Technically, this account is a permanent cash value life insurance policy. You’ll fund this account after tax dollars, the same way you might fund a Roth IRA. Over time, given proper investment, the value of your cash should increase as you approach retirement. There’s no early withdrawal penalty associated with this type of account, and any income you generate through the plan is not going to be taxed. You’re also free to invest in this type of account even if you have other retirement accounts in place.

Tax-Free Retirement Account Qualifications

Setting up a tax-free retirement account isn’t something you can do by yourself, since there are specific guidelines you need to follow according to section 7702 of the IRC. If you’re interested in starting this type of account, your best bet is talking to a financial advisor specializing in wealth management. A wealth advisor will be able to educate you on the advantages and disadvantages of this type of account and, if you’re still interested in moving forward, set you up with one.

Pros and Cons of Tax-Free Retirement Accounts (TFRAs)

Almost all investment and retirement strategies are imperfect, offering both strengths and weaknesses. You’ll need to consider these pros and cons carefully when determining whether this is an appropriate investment vehicle for your needs.
These are some of the most prominent advantages:

These are some of the most prominent advantages:

  • Tax-Free Income: Most people love the idea of a TFRA because of the prospect of tax-free income. Rather than having to pay the government for money you made through your investments, you can keep all the gains for yourself.
  • No Penalties: Unlike a 401(k) plan or Roth IRA, there are no penalties for early withdrawal. If you need the money, you can get the money at any time with no drawbacks.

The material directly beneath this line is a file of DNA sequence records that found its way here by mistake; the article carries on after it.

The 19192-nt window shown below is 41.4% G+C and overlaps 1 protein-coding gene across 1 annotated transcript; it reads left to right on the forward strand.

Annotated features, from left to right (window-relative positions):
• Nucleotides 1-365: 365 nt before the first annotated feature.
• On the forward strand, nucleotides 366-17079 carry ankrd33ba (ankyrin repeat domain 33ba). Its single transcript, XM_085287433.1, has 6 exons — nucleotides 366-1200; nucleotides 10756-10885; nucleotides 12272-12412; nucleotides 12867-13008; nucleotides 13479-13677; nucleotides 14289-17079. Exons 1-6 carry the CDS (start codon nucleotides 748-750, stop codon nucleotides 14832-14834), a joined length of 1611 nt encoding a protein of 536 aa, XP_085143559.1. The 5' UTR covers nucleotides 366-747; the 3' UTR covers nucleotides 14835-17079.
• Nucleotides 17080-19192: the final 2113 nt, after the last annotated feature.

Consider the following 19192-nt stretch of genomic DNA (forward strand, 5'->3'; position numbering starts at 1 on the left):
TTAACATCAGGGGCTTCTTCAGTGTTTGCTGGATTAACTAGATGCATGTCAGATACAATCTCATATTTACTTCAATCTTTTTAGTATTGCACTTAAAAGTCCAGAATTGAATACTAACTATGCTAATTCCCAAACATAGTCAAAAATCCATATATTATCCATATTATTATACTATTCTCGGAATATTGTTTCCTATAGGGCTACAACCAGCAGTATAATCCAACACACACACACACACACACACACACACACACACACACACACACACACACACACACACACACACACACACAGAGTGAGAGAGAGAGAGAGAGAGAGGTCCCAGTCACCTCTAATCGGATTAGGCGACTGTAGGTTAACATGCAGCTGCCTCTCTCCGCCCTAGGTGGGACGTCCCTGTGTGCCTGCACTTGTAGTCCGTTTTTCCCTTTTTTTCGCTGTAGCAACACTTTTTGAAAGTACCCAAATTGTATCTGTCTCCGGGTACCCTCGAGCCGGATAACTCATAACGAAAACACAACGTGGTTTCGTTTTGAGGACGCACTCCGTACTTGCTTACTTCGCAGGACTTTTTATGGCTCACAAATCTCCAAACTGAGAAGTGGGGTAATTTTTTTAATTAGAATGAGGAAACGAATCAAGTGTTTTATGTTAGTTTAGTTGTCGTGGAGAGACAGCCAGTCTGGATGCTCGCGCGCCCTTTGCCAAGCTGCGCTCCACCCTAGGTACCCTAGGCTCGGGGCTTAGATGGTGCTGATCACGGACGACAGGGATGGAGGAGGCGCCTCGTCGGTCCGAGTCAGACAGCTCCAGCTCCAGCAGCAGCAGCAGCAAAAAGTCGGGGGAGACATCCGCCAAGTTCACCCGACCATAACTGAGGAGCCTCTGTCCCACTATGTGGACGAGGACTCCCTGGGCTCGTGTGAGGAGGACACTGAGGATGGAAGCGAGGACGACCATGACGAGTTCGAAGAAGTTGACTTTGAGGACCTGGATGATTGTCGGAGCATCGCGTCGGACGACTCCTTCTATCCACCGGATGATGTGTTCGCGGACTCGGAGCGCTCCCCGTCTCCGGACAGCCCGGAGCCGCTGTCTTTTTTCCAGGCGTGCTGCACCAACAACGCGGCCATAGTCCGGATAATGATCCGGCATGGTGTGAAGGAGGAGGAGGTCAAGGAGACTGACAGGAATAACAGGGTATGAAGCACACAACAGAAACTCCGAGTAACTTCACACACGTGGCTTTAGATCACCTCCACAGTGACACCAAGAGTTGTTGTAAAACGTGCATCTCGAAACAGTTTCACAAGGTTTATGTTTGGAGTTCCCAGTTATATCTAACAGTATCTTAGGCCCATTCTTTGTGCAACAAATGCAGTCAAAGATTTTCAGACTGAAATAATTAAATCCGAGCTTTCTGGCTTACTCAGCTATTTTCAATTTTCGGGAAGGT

• High Liquidity: Tax-free retirement accounts are highly liquid, so you can get cash quickly and easily on your terms.
  • Consistent Returns: Stable income is a high priority for retirees—and TFRAs provide it.

These are some of the disadvantages:

  • Premiums: Remember, this is technically a permanent cash value life insurance policy. Like with any life insurance policy, you’re going to owe premiums. While these premiums are reasonable, they can eat into your investment funds, so you’ll need to keep them in mind when calculating the value of this approach.
  • Fees: As with most other investment strategies, you’re also going to owe at least some fees, such as management fees. Make sure you fully understand the fee structure in place before moving forward.
  • Dependency on Investments: Just like with other investment vehicles, your portfolio isn’t guaranteed to perform well. Your long-term growth and success are going to be dependent on the quality of your investments and how you change your investment strategy over time.

Summit Wealth has more than 40 years of experience in the wealth management industry. In addition to managing tax-free retirement accounts, we can help you with almost anything related to financial planning, investing, insurance planning, estate planning, and tax planning.
If you’re ready to take control of your finances and maximize your potential gains, contact us for a free initial consultation today!